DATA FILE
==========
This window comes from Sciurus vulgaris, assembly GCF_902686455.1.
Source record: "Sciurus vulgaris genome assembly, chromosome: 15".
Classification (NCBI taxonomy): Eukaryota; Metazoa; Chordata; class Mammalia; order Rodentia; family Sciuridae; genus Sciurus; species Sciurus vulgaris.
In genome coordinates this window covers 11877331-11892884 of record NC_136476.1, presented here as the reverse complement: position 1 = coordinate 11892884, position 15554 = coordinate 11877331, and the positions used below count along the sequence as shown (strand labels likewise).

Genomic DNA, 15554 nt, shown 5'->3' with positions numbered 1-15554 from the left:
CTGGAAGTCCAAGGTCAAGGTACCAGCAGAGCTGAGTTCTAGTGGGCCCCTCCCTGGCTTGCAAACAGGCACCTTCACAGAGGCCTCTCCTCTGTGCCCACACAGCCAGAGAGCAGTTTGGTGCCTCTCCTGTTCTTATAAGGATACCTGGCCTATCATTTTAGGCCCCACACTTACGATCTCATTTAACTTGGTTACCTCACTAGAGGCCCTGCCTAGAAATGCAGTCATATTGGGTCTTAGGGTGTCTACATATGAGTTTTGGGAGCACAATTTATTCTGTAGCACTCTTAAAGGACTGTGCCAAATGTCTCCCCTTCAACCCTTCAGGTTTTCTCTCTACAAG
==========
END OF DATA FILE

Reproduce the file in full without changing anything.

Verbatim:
This window comes from Sciurus vulgaris, assembly GCF_902686455.1.
Source record: "Sciurus vulgaris genome assembly, chromosome: 15".
Classification (NCBI taxonomy): Eukaryota; Metazoa; Chordata; class Mammalia; order Rodentia; family Sciuridae; genus Sciurus; species Sciurus vulgaris.
In genome coordinates this window covers 11877331-11892884 of record NC_136476.1, presented here as the reverse complement: position 1 = coordinate 11892884, position 15554 = coordinate 11877331, and the positions used below count along the sequence as shown (strand labels likewise).

Genomic DNA, 15554 nt, shown 5'->3' with positions numbered 1-15554 from the left:
CTGGAAGTCCAAGGTCAAGGTACCAGCAGAGCTGAGTTCTAGTGGGCCCCTCCCTGGCTTGCAAACAGGCACCTTCACAGAGGCCTCTCCTCTGTGCCCACACAGCCAGAGAGCAGTTTGGTGCCTCTCCTGTTCTTATAAGGATACCTGGCCTATCATTTTAGGCCCCACACTTACGATCTCATTTAACTTGGTTACCTCACTAGAGGCCCTGCCTAGAAATGCAGTCATATTGGGTCTTAGGGTGTCTACATATGAGTTTTGGGAGCACAATTTATTCTGTAGCACTCTTAAAGGACTGTGCCAAATGTCTCCCCTTCAACCCTTCAGGTTTTCTCTCTACAAG